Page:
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Migrate Direct Access (2012) to Windows 2016

    Question

  • Hey

    How do I migrate from Windows 2012 to Windows 2016 direct access?

    Today we have 2 Windows 2012 running direct access using NLB. 

    (new hardware)

    Best approach?

    Thanks in advance

    Mike

    jeudi 21 décembre 2017 14:21

Toutes les réponses

  • Early last year I attempted an in-place upgrade from Server 2012 to Server 2012 R2 and it didn't quite succeed. There were half a dozen things 'broken' afterwards and although I was able to manually fix most things, I couldn't fix everything. So we rolled back. I asked Richard Hicks (a Direct Access guru) about our experience and he provided the following advice. I think it may be helpful to your situation:

    **************

    In place upgrades are rarely (if ever) successful, so I’m not surprised by your results. While many of these issues could be addressed after the upgrade, the end result is a server that ends up being unstable anyway. Probably best to proceed with deploying a new server.

    There are two approaches you can use. The first is to enable load balancing (n.b. you already have this in place), then add a 2012 R2 or 2016 server to the cluster and then retire the old one(s).

    Alternatively, you prepare a new server in a new deployment and then migrate users over. The old deployment can be retired once everyone has been migrated.

    Here are some considerations for creating parallel DirectAccess deployments: https://directaccess.richardhicks.com/2015/08/10/configuring-multiple-windows-server-2012-r2-directaccess-instances/

    mardi 2 janvier 2018 02:25
  • I would proceed with caution on that first option about adding a newer node to the array. In my experience this does NOT work. For example, having a 2012 and a 2012R2 box together in a DA NLB array does not work, DA only works on whatever node was in there first (the 2012 box in your example) - even though there are no functional differences in DA itself between the two operating systems, they recognize they are different enough that it simply does not work.

    The cleanest way to migrate is to build up the new environment in parallel to your existing one, using a new group, new public DNS name, new hostnames and IP addresses, new GPOs, new everything. Get the new environment up and running 100% (NLB and all), test it out using group membership to the new group, and once you are happy that it's all working as it should be, then you simply move your client computer accounts out of the old group and into the new group.

    mardi 2 janvier 2018 18:28
  • This is really useful, thank you.  I'm planning a move from 2012 to 2016.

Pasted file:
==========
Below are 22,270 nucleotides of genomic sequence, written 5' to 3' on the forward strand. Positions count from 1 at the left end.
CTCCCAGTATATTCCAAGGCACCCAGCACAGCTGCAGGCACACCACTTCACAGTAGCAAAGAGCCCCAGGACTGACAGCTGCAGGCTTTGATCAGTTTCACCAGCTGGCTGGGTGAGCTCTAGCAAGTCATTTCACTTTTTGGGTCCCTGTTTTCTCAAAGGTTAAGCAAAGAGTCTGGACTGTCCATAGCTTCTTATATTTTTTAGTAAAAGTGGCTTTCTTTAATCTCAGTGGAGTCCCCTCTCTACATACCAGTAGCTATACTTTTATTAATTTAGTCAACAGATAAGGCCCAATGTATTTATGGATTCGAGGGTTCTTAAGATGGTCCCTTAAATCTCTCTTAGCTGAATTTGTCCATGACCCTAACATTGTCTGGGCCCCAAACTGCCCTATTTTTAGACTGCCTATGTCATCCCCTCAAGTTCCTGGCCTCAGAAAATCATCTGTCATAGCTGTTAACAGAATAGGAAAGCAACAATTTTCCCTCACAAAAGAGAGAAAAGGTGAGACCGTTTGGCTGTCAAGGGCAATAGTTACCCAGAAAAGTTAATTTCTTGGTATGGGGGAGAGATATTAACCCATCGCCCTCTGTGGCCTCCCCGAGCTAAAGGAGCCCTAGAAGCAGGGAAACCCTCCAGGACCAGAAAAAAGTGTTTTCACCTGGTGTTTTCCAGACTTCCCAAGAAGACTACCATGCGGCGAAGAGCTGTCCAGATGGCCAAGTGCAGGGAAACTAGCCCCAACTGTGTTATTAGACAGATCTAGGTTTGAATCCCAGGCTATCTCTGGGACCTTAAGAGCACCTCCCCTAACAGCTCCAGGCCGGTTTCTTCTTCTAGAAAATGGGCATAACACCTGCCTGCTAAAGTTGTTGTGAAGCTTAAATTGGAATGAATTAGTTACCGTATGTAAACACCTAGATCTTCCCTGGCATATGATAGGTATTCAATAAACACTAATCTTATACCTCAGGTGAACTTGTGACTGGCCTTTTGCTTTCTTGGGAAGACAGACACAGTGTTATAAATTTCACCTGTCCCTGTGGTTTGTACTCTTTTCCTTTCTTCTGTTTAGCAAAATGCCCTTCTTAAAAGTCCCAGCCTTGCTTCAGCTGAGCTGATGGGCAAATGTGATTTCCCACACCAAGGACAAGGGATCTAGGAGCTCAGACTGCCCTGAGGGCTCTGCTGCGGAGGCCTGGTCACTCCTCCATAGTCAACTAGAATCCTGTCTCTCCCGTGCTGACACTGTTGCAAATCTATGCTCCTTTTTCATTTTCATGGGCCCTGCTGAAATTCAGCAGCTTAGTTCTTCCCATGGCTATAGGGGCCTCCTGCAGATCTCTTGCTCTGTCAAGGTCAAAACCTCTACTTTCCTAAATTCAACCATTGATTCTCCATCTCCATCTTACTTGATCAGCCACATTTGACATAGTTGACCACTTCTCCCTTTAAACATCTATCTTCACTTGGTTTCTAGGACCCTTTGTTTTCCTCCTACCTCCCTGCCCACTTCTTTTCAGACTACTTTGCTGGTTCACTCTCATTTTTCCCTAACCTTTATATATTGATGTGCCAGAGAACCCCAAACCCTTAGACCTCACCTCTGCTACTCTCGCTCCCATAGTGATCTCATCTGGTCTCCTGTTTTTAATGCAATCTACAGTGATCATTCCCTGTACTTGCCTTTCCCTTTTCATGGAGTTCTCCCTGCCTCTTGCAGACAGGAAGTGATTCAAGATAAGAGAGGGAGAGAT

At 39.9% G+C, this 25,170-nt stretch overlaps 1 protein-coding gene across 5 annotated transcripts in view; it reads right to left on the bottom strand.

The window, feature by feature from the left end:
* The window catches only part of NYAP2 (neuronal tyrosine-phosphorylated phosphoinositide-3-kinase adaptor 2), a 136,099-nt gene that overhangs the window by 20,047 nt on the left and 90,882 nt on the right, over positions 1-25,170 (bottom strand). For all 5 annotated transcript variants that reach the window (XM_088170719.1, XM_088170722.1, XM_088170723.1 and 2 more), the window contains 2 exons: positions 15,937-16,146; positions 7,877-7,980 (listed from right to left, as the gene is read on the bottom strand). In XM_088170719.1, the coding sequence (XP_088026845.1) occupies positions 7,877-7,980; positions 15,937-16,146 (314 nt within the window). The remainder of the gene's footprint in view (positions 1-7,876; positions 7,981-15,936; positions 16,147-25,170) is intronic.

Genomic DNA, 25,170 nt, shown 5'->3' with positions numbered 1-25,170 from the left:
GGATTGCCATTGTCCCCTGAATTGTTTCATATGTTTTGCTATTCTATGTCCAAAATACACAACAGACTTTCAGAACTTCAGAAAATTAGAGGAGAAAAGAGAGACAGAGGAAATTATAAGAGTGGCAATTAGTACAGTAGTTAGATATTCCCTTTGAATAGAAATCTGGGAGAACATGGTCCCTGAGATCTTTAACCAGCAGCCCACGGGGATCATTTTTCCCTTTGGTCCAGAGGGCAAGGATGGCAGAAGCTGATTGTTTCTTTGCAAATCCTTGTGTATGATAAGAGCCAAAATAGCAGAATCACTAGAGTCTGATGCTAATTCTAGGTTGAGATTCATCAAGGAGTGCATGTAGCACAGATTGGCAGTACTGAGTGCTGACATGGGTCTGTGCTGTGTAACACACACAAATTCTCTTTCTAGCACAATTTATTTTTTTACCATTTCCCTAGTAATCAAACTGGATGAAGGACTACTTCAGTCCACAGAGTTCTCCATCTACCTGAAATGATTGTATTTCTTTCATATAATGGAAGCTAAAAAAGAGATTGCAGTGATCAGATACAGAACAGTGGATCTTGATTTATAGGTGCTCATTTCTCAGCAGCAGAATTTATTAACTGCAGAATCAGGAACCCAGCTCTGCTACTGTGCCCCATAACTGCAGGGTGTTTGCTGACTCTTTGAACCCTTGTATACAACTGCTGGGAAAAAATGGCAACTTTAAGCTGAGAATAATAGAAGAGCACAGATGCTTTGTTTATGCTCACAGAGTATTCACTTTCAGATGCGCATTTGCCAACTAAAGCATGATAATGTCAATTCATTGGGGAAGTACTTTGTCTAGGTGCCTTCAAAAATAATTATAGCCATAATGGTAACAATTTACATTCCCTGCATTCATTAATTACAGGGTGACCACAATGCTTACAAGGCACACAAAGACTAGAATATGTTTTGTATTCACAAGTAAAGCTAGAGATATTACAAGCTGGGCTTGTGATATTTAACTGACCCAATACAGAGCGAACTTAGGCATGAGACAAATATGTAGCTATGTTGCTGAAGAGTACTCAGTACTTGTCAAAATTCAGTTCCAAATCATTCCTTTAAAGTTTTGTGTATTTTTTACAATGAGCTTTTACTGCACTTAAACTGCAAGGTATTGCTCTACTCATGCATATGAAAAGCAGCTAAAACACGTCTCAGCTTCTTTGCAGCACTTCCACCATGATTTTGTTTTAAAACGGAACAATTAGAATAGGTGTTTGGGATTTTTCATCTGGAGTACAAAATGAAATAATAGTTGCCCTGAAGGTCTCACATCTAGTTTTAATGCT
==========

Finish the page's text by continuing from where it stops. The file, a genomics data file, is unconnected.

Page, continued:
One thing I don't understand though is if building a new DA, NLS etc how do my clients when external from the LAN know to connect through to the new DA server with new DNS name etc ?  How does the new Group Policy get pushed out to them if they are not within the LAN ?  Basically, I'll have 100+ users that need to hit the new DA server, but will rarely if ever be in the office !

    Is it a case of :

    - Let clients connect to old DA.

    - Change OU or security group to that set in new DA setup whilst they are connected.

    - gpupdate /force on the client.

    Thanks in advance.




    vendredi 2 mars 2018 15:47
  • Your process will work, but technically that is being overly cautious. Once you have the new 2016 environment all up and running in parallel (and have tested it all out) - migrating computers over to the new one really is just a matter of adding their computer accounts to the new DA group, and removing the computer accounts from the old DA group. Then sit back and wait/watch for a few days.

    For those computers that are connected when you do it, they will get the new settings if you do a gpupdate /force, or if they just sit around and naturally pull Group Policy at its next interval. (Group Policy processes just fine over a DA connection). They will stay connected to the 2012 environment until they pull new settings.

    And even for those computers that are not connected when you make the group change, they still generally migrate just fine. When those laptops come back online the next time the user boots, they will still have the old DA connectivity settings and will still make a successful DA connection using the 2012 environment (so make sure you leave the 2012 environment online for a while). Then over that DA connection they will do a gpupdate refresh (naturally), and grab the new 2016 settings. Once the client machine has the new 2016 settings, they will generally stay connected to the 2012 site for a little while, but usually Windows 10 machines swing over within a couple of hours of acquiring the new settings.

    Occasionally a machine will continue to stay connected to the 2012 environment until you reboot it, sort of like it has the new settings, but is just sitting on those new settings until the reboot happens, at which point the new 2016 settings are finally put into place.

    I have done this kind of migration many times over the last couple of years and it is a very smooth process. I very rarely get any calls of machines that have been stranded. Usually if this ever does happen (where you find a machine that is no longer connected anywhere) - it is usually because they removed the machine from the old group first and then added it to the new group, and group policy happened to naturally refresh during the few minutes in between, in which case the DA client saw that it was no longer part of any group and removed its DA settings, thereby stranding it until it was able to come back into the office. So when you change the group membership, just make sure you do the addition/removal within a very short window of time.

    vendredi 2 mars 2018 19:21